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On its own, Contraption Maker is a wonderfully entertaining game. At this point, the game lacks any structured curriculum or lesson tools. So for now, teachers will find that any subject that requires problem-solving, understanding of cause and effect, and systems thinking can use this game to bring those points home. Whether bringing up examples in class and having students talk through possible solutions, or having kids play as a means to opening conversations about more serious types of systems and problems, Contraption Maker is a great way to get kids talking and thinking, and to cement learning through experience.Continue reading Show less
Contraption Maker brings Rube Golberg machines to life as players take on the role of wacky engineers. If you don't recognize the name Rube Goldberg, you do know the machines: collections of random parts cobbled together to perform simple tasks in the least efficient manner possible.
In Contraption Maker, pre-built machines with a few parts missing challenge players to repair a chain of actions to reach a goal, maybe trapping a mouse or freeing a balloon. Inserting gears, ropes, light switches, and generators, positioning laser beams and mirrors, as well as using the classic spring-loaded white-gloved finger, players get the machine working and then enjoy watching the cascade of actions achieve their goal. With more than 200 parts, the variety of built-in puzzles range from simple tutorial challenges to advanced brain teasers. When the included puzzles run out, players can design their own machines and share them with a growing online community of contraption makers.
After playing with Contraption Maker for a while, most players will find it so much fun, they won't even wonder about its educational aspects. But the developers have education in mind. As the sequel to the wildly popular Incredible Machine, this game follows the idea that giving players complex problems in an easy-to-understand and amusing package is a great way to lead with engagement and follow with learning.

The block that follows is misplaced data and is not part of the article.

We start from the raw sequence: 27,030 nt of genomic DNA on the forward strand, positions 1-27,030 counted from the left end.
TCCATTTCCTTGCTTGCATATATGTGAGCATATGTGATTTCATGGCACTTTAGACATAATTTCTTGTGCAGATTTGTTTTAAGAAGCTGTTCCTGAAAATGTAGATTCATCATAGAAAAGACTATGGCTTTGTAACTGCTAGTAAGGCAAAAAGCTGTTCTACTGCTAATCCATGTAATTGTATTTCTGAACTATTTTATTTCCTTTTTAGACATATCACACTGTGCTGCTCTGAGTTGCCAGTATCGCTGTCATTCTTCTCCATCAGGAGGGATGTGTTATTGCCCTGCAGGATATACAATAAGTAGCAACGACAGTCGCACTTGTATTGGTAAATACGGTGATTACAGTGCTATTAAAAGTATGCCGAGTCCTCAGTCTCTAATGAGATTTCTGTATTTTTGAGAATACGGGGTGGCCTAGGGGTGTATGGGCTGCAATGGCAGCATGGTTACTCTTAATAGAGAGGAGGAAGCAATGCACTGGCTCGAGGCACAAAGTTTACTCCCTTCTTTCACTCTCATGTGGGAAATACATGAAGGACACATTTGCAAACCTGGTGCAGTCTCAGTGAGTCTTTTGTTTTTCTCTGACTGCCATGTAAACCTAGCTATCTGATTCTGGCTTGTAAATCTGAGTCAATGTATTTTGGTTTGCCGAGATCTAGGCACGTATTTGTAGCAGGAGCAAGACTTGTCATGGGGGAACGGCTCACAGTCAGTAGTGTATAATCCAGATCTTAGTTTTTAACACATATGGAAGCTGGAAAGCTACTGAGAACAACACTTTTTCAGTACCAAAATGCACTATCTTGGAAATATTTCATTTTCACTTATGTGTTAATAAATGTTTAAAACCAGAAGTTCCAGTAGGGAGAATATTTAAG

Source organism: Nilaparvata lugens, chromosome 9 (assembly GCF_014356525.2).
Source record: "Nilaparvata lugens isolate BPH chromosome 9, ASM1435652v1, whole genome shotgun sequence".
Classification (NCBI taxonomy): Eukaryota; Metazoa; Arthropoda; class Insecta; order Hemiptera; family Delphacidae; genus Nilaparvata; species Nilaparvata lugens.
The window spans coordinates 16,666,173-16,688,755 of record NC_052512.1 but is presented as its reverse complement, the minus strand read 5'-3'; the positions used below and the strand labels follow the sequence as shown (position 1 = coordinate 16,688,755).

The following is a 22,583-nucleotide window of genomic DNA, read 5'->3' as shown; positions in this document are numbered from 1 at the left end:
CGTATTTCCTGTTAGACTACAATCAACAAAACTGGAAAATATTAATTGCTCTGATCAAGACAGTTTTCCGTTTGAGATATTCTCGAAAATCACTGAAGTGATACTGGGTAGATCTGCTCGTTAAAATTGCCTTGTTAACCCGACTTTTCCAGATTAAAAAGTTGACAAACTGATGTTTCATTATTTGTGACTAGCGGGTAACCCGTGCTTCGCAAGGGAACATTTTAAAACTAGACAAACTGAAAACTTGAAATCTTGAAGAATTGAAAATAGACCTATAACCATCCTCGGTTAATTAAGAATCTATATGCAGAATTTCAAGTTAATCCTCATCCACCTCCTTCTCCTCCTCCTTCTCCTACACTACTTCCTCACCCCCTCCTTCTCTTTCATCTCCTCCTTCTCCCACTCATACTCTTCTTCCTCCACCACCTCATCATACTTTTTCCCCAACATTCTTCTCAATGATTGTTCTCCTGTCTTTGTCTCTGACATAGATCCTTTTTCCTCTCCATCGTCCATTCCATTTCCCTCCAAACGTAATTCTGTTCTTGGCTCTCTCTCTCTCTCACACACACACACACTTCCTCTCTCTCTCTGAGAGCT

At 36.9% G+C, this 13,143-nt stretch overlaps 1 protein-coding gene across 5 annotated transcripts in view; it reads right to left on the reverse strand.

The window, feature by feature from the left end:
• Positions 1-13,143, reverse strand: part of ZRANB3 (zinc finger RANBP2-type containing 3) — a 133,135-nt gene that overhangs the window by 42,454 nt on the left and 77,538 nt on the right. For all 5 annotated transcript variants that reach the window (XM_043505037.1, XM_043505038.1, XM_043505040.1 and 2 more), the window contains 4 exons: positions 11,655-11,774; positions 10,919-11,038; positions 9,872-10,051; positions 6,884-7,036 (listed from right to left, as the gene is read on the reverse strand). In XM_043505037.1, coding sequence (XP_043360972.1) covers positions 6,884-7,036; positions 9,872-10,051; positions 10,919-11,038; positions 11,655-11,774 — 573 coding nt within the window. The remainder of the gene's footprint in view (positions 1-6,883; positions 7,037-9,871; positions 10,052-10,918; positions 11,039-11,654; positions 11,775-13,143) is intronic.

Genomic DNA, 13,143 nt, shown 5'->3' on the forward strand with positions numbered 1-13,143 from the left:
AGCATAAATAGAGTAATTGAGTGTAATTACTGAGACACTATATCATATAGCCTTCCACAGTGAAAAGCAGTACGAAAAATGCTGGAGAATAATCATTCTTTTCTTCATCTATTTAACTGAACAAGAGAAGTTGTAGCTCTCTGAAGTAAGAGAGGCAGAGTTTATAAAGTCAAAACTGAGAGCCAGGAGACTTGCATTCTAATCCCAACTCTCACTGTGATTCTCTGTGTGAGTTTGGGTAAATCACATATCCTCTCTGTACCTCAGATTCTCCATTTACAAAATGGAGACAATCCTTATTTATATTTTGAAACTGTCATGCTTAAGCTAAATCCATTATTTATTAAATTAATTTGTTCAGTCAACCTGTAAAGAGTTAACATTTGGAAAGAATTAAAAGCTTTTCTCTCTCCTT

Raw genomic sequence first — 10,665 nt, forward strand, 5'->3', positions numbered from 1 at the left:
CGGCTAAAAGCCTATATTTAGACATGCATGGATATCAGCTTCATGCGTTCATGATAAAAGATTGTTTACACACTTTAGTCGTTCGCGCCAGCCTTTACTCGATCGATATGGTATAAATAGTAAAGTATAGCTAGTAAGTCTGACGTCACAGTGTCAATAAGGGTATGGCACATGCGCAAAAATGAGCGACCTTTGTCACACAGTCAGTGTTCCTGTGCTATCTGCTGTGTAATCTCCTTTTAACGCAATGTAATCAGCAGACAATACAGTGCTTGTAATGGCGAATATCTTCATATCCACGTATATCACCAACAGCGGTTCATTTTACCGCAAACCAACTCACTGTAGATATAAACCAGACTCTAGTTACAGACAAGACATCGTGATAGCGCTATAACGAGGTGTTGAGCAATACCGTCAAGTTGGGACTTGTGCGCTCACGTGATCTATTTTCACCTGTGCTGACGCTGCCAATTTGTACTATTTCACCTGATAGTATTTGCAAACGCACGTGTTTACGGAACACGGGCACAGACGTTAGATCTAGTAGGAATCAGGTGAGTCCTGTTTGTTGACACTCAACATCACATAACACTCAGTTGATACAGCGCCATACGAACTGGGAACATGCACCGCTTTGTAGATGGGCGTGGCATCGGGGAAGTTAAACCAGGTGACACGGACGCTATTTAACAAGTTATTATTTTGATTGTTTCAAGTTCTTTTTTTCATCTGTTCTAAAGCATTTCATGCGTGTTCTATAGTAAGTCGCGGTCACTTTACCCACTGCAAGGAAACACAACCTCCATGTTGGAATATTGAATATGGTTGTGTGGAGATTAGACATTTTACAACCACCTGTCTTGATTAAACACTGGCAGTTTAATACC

Whether augmenting lessons on cause and effect, sequences of action, problem-solving, or systems thinking, the game serves as an amazing playground of possibility. Underneath the jack-in-the-boxes, bouncy balls, cannons, and hamster-powered light bulbs beats the heart of science. This game knows it's fun and never forgets that solving problems doesn't have to be dull.
Key Standards Supported
Integrate quantitative or technical information expressed in words in a text with a version of that information expressed visually (e.g., in a flowchart, diagram, model, graph, or table).
Compare and contrast the information gained from experiments, simulations, video, or multimedia sources with that gained from reading a text on the same topic.
Key Standards Supported
Apply scientific ideas to design, test, and refine a device that converts energy from one form to another.
Generate and compare multiple possible solutions to a problem based on how well each is likely to meet the criteria and constraints of the problem.
Develop a simple sketch, drawing, or physical model to illustrate how the shape of an object helps it function as needed to solve a given problem.
Motion and Stability: Forces and Interactions
Plan and conduct an investigation to provide evidence of the effects of balanced and unbalanced forces on the motion of an object.
Make observations and/or measurements of an object’s motion to provide evidence that a pattern can be used to predict future motion.
Plan and conduct an investigation to compare the effects of different strengths or different directions of pushes and pulls on the motion of an object.
Analyze data to determine if a design solution works as intended to change the speed or direction of an object with a push or a pull.